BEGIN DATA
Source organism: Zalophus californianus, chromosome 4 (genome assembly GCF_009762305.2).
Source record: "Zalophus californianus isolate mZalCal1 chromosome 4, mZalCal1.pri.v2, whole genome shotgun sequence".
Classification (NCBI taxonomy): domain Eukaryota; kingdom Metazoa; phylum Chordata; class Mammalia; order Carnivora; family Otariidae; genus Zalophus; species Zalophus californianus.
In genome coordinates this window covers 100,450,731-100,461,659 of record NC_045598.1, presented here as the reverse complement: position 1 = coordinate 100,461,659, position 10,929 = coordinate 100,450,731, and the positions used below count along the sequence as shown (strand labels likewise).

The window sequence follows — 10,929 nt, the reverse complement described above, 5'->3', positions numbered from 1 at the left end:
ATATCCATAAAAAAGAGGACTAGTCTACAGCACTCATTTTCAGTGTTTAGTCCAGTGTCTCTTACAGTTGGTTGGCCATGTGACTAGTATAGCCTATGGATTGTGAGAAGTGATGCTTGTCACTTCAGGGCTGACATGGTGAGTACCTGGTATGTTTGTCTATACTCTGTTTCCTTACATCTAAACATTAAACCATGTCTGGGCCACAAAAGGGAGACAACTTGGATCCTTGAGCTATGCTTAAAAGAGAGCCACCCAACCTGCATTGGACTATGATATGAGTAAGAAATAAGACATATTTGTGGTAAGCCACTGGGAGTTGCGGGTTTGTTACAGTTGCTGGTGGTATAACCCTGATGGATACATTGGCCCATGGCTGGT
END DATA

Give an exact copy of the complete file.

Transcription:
Source organism: Zalophus californianus, chromosome 4 (genome assembly GCF_009762305.2).
Source record: "Zalophus californianus isolate mZalCal1 chromosome 4, mZalCal1.pri.v2, whole genome shotgun sequence".
Classification (NCBI taxonomy): domain Eukaryota; kingdom Metazoa; phylum Chordata; class Mammalia; order Carnivora; family Otariidae; genus Zalophus; species Zalophus californianus.
In genome coordinates this window covers 100,450,731-100,461,659 of record NC_045598.1, presented here as the reverse complement: position 1 = coordinate 100,461,659, position 10,929 = coordinate 100,450,731, and the positions used below count along the sequence as shown (strand labels likewise).

The window sequence follows — 10,929 nt, the reverse complement described above, 5'->3', positions numbered from 1 at the left end:
ATATCCATAAAAAAGAGGACTAGTCTACAGCACTCATTTTCAGTGTTTAGTCCAGTGTCTCTTACAGTTGGTTGGCCATGTGACTAGTATAGCCTATGGATTGTGAGAAGTGATGCTTGTCACTTCAGGGCTGACATGGTGAGTACCTGGTATGTTTGTCTATACTCTGTTTCCTTACATCTAAACATTAAACCATGTCTGGGCCACAAAAGGGAGACAACTTGGATCCTTGAGCTATGCTTAAAAGAGAGCCACCCAACCTGCATTGGACTATGATATGAGTAAGAAATAAGACATATTTGTGGTAAGCCACTGGGAGTTGCGGGTTTGTTACAGTTGCTGGTGGTATAACCCTGATGGATACATTGGCCCATGGCTGGT